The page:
Second, as you can see, I’m a bit prejudiced, but I truly believe no one cooks with as much love as we do in the south. Marie, on the show “Everybody Loves Raymond”, always talked about love being the secret ingredient in the food. Of course, she was the mother-in-law from you-know-where, but she was right about cooking with love. It is an intangible quality to be sure, but a necessary one for food to be at it’s best.

I used to cook for Olivia Restaurant, down on South Lamar in Austin. The chef/owner there, James Holmes, once wrote me a letter of recommendation in which he said that I cook with love. I cried. It was the best thing he could say about me and I knew what that compliment meant, coming from him, as it was an ideal he held in high esteem.

I know we all get tired this time of year with all the extra effort we make for the holidays, but stay strong, my friends. It will be worth it when you see their faces. It will be worth it years from now when your family and friends are telling stories and recall their memories of favorite times together.

This holiday, please enjoy my take on a favorite southern dessert, Sweet Potato Pie.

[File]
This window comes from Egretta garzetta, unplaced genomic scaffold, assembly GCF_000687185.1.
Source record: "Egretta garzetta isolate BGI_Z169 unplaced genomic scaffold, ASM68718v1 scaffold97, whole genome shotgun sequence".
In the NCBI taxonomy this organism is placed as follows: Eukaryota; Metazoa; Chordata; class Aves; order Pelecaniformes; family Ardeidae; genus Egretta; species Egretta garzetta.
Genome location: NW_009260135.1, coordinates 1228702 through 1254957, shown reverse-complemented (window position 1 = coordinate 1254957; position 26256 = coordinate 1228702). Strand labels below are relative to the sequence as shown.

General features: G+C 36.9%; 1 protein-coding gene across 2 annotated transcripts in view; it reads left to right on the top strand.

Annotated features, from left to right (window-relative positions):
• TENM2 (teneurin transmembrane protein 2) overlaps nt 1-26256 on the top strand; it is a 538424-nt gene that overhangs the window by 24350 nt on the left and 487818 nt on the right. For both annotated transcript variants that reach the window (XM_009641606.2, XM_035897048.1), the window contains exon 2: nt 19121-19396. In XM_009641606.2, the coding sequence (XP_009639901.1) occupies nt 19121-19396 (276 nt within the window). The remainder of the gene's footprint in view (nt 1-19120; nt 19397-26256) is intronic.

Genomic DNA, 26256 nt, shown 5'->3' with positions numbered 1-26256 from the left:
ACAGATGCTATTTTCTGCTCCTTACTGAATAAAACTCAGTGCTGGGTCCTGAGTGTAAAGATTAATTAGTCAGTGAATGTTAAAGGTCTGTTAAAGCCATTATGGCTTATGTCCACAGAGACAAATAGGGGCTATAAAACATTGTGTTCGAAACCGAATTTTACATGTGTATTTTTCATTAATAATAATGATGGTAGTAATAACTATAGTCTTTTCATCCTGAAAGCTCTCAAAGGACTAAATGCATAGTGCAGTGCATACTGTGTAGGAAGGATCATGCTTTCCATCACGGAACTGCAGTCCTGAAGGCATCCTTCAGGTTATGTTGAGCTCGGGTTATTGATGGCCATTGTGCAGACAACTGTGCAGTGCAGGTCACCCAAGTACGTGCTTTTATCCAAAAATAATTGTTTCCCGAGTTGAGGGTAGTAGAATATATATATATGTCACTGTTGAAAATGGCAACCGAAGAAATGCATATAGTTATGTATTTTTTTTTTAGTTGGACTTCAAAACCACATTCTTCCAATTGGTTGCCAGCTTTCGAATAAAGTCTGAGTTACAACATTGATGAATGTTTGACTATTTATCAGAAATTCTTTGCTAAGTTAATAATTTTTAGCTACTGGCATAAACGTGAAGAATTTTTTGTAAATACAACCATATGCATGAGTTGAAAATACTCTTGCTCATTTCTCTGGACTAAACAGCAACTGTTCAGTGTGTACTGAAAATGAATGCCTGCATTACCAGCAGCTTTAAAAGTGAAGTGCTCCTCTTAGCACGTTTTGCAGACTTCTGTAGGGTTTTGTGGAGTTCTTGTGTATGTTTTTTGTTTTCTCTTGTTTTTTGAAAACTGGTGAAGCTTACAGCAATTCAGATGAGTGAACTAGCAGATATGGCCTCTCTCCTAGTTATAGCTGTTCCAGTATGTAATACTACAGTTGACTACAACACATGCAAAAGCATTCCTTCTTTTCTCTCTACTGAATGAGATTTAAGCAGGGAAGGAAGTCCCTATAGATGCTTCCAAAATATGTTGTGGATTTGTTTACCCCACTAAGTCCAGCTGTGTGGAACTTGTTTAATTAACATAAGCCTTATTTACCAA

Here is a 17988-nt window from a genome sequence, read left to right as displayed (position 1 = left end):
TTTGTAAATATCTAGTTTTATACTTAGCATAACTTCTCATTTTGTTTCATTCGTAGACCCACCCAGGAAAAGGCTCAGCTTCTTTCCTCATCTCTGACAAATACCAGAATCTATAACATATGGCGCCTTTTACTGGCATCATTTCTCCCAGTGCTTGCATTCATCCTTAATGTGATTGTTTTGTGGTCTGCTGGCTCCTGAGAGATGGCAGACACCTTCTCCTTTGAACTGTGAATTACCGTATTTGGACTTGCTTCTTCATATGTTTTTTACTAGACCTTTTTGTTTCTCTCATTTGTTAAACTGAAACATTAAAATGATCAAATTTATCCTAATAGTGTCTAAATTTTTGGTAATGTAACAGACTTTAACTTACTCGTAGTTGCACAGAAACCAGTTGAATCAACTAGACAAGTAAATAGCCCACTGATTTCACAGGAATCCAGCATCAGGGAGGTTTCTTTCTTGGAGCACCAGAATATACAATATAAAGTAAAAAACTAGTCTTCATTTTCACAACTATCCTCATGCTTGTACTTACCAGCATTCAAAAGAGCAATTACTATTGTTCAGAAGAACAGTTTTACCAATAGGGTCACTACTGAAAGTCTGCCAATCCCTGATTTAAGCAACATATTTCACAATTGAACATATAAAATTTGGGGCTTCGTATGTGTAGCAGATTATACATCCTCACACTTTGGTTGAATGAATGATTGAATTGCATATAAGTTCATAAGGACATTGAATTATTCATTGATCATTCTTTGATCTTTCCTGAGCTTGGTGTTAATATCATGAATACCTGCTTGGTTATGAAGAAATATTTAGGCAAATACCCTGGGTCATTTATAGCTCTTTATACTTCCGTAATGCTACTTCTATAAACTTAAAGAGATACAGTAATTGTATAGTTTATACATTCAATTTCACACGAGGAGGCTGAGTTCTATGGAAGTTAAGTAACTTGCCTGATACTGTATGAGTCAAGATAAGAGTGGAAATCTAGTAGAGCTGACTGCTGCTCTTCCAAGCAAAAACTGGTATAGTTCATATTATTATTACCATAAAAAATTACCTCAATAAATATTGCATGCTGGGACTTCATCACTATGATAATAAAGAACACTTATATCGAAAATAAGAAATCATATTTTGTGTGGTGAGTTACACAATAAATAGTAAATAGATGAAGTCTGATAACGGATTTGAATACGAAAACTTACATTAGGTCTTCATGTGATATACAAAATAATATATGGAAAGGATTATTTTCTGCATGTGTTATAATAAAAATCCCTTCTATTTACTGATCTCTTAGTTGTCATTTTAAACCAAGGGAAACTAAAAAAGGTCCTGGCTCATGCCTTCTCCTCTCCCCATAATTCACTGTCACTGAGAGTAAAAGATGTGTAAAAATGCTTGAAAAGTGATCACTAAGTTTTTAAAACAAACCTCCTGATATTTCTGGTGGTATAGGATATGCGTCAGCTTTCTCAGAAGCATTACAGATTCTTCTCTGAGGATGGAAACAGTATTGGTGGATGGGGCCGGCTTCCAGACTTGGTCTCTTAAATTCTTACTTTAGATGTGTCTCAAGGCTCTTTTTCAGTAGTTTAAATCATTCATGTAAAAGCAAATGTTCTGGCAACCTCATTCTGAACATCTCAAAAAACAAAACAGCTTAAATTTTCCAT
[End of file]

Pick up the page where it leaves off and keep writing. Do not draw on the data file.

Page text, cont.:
Sweet Potato Pie

Makes one 9-inch pie

1 (1 pound) sweet potato

1/2-cup butter, softened

1 cup white sugar

1/2-cup milk

2 eggs

1/2-teaspoon ground nutmeg

1/2-teaspoon ground cinnamon

1-teaspoon vanilla extract

1 (9 inch) unbaked pie crust

1. Boil sweet potato whole in skin for 40 to 50 minutes, or until done. Run cold water over the sweet potato and remove the skin.

2. Break apart sweet potato in a bowl. Add butter, and mix well with mixer. Stir in sugar, milk, eggs, nutmeg, cinnamon and vanilla. Beat on medium speed until mixture is smooth. Pour filling into an unbaked pie crust.

3. Bake at 350 degrees for 55 to 60 minutes, or until knife inserted in center comes out clean. Pie will puff up like a soufflé, and then will sink down as it cools.